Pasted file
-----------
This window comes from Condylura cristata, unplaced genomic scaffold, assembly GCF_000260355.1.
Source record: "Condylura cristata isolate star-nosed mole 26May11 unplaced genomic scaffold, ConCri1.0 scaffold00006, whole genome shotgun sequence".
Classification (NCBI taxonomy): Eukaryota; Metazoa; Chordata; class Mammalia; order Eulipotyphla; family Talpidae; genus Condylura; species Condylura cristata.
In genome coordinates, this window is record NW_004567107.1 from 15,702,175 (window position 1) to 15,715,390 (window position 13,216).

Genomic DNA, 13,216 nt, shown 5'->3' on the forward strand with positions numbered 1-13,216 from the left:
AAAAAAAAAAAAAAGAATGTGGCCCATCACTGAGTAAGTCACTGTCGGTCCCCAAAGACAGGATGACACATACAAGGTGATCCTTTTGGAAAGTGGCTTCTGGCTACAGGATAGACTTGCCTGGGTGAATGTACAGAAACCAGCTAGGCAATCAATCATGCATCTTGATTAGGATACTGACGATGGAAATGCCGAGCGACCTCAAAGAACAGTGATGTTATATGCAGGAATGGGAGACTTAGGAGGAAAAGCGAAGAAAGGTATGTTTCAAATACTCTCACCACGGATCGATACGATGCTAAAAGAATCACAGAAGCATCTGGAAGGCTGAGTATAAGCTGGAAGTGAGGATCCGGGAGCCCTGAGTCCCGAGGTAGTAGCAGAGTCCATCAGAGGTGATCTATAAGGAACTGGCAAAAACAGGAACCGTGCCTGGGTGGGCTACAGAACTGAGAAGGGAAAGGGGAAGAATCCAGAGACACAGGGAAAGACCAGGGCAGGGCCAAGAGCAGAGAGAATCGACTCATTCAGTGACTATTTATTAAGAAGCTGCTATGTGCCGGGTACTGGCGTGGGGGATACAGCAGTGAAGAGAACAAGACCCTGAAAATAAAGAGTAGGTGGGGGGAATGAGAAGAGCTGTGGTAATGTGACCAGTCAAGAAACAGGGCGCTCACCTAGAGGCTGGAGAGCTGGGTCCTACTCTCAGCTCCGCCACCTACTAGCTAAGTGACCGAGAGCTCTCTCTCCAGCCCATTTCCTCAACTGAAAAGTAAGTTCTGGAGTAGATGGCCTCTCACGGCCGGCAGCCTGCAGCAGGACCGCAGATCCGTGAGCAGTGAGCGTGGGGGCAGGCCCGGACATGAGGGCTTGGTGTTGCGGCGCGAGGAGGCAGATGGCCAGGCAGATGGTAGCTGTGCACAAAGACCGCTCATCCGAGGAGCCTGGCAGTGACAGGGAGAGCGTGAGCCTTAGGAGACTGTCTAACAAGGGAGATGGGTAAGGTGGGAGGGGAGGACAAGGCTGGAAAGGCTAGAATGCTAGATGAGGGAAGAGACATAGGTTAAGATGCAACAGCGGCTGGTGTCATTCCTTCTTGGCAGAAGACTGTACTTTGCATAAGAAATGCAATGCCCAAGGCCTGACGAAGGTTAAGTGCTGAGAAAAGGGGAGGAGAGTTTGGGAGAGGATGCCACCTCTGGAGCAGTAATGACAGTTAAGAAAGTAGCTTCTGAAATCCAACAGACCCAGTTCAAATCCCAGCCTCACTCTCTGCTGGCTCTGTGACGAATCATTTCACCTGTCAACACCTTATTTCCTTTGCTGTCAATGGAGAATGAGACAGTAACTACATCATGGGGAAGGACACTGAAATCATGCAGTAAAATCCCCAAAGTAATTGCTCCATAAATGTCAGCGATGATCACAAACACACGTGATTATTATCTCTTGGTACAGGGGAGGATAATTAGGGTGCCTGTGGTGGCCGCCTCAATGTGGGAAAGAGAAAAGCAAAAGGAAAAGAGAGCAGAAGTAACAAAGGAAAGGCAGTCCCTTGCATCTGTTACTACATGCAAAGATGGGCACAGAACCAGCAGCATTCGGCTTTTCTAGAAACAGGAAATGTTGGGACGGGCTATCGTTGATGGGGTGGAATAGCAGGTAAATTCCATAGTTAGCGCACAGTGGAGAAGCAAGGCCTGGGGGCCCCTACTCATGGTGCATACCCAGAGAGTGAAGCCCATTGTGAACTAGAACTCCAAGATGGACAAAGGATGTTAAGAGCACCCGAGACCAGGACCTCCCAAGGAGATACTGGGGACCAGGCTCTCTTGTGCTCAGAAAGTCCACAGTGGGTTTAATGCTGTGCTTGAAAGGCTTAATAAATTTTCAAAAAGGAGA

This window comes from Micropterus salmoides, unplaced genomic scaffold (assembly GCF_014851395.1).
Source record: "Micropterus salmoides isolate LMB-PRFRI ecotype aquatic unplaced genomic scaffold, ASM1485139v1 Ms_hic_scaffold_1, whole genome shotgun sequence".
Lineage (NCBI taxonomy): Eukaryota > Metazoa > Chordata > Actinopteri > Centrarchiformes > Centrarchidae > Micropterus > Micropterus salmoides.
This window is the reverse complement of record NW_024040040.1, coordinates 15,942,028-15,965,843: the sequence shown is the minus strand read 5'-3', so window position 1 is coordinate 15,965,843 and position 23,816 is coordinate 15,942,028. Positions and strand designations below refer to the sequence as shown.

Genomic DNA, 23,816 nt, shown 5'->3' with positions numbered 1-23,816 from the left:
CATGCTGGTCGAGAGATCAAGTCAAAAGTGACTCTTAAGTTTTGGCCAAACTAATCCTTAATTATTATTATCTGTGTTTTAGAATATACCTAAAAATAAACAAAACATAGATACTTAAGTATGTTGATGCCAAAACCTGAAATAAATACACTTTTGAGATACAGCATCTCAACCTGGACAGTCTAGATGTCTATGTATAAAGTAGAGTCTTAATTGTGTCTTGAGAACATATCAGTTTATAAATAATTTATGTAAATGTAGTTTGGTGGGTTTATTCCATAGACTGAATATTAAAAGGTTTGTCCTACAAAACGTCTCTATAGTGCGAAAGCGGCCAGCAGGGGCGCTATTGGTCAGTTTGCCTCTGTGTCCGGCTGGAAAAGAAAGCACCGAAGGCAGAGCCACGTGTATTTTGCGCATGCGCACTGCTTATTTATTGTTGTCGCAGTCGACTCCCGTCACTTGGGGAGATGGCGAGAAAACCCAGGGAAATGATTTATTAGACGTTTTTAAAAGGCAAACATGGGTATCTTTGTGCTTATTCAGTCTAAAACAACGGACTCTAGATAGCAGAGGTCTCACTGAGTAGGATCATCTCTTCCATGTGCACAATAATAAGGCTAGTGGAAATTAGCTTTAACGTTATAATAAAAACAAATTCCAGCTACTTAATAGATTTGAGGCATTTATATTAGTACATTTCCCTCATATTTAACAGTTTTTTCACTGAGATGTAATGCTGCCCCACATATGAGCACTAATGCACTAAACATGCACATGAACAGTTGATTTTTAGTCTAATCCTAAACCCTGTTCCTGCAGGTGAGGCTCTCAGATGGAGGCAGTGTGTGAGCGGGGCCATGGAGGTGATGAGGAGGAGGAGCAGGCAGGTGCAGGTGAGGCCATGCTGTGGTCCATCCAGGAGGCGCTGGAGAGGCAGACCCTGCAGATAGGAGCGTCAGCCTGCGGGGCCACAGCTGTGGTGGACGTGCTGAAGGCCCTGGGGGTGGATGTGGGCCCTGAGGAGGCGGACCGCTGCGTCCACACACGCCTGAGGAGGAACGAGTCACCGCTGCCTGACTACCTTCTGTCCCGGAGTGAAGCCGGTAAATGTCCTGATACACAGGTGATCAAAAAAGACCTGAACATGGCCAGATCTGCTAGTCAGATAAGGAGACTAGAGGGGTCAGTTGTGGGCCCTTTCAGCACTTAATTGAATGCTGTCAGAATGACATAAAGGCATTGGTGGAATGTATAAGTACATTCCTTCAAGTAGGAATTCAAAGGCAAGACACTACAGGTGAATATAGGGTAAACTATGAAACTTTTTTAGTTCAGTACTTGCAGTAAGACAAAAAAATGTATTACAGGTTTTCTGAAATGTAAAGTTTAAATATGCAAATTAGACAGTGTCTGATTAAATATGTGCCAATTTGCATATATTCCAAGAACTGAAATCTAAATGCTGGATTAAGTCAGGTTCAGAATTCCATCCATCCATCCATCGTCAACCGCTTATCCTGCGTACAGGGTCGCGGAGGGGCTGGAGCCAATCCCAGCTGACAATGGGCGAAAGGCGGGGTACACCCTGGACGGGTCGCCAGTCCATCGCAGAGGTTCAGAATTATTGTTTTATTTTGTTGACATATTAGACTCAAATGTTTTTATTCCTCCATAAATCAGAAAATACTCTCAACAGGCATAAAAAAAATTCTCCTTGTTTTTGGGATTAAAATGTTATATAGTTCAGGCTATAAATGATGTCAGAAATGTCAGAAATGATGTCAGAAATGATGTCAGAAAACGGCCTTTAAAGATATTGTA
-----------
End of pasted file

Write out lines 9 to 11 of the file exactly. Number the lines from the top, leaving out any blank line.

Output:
Lineage (NCBI taxonomy): Eukaryota > Metazoa > Chordata > Actinopteri > Centrarchiformes > Centrarchidae > Micropterus > Micropterus salmoides.
This window is the reverse complement of record NW_024040040.1, coordinates 15,942,028-15,965,843: the sequence shown is the minus strand read 5'-3', so window position 1 is coordinate 15,965,843 and position 23,816 is coordinate 15,942,028. Positions and strand designations below refer to the sequence as shown.

Genomic DNA, 23,816 nt, shown 5'->3' with positions numbered 1-23,816 from the left: